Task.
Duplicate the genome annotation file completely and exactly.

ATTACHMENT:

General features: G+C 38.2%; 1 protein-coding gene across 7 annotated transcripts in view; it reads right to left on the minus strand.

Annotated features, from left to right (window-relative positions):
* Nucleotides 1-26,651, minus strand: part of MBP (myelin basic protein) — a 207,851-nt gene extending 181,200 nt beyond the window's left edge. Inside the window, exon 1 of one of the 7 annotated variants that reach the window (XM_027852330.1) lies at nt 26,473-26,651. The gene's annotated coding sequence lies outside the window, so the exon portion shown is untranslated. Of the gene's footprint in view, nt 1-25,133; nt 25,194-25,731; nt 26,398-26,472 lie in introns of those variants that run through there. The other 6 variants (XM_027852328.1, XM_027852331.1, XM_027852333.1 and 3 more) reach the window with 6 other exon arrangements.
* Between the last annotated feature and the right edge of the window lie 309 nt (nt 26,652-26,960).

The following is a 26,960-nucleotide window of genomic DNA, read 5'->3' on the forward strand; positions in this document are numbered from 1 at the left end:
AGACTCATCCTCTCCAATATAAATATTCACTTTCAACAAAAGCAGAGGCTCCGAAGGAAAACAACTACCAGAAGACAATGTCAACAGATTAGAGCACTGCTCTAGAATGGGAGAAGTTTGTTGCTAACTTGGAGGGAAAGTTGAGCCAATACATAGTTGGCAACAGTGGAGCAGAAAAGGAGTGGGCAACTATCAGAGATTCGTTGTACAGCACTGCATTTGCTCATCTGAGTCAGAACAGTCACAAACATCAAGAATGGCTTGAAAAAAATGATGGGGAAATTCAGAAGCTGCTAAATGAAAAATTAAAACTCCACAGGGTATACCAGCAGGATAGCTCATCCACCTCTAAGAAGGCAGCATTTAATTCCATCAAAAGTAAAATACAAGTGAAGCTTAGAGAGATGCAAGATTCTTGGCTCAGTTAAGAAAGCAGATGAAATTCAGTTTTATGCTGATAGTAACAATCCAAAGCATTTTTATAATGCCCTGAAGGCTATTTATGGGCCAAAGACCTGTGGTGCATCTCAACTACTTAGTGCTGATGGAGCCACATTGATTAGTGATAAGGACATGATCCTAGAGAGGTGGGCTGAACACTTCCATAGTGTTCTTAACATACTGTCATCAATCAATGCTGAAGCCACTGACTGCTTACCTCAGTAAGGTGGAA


General features: G+C 38.2%; 1 protein-coding gene across 7 annotated transcripts in view; it reads right to left on the minus strand.

Annotated features, from left to right (window-relative positions):
* Nucleotides 1-26,651, minus strand: part of MBP (myelin basic protein) — a 207,851-nt gene extending 181,200 nt beyond the window's left edge. Inside the window, exon 1 of one of the 7 annotated variants that reach the window (XM_027852330.1) lies at nt 26,473-26,651. The gene's annotated coding sequence lies outside the window, so the exon portion shown is untranslated. Of the gene's footprint in view, nt 1-25,133; nt 25,194-25,731; nt 26,398-26,472 lie in introns of those variants that run through there. The other 6 variants (XM_027852328.1, XM_027852331.1, XM_027852333.1 and 3 more) reach the window with 6 other exon arrangements.
* Between the last annotated feature and the right edge of the window lie 309 nt (nt 26,652-26,960).

The following is a 26,960-nucleotide window of genomic DNA, read 5'->3' on the forward strand; positions in this document are numbered from 1 at the left end:
AGACTCATCCTCTCCAATATAAATATTCACTTTCAACAAAAGCAGAGGCTCCGAAGGAAAACAACTACCAGAAGACAATGTCAACAGATTAGAGCACTGCTCTAGAATGGGAGAAGTTTGTTGCTAACTTGGAGGGAAAGTTGAGCCAATACATAGTTGGCAACAGTGGAGCAGAAAAGGAGTGGGCAACTATCAGAGATTCGTTGTACAGCACTGCATTTGCTCATCTGAGTCAGAACAGTCACAAACATCAAGAATGGCTTGAAAAAAATGATGGGGAAATTCAGAAGCTGCTAAATGAAAAATTAAAACTCCACAGGGTATACCAGCAGGATAGCTCATCCACCTCTAAGAAGGCAGCATTTAATTCCATCAAAAGTAAAATACAAGTGAAGCTTAGAGAGATGCAAGATTCTTGGCTCAGTTAAGAAAGCAGATGAAATTCAGTTTTATGCTGATAGTAACAATCCAAAGCATTTTTATAATGCCCTGAAGGCTATTTATGGGCCAAAGACCTGTGGTGCATCTCAACTACTTAGTGCTGATGGAGCCACATTGATTAGTGATAAGGACATGATCCTAGAGAGGTGGGCTGAACACTTCCATAGTGTTCTTAACATACTGTCATCAATCAATGCTGAAGCCACTGACTGCTTACCTCAGTAAGGTGGAA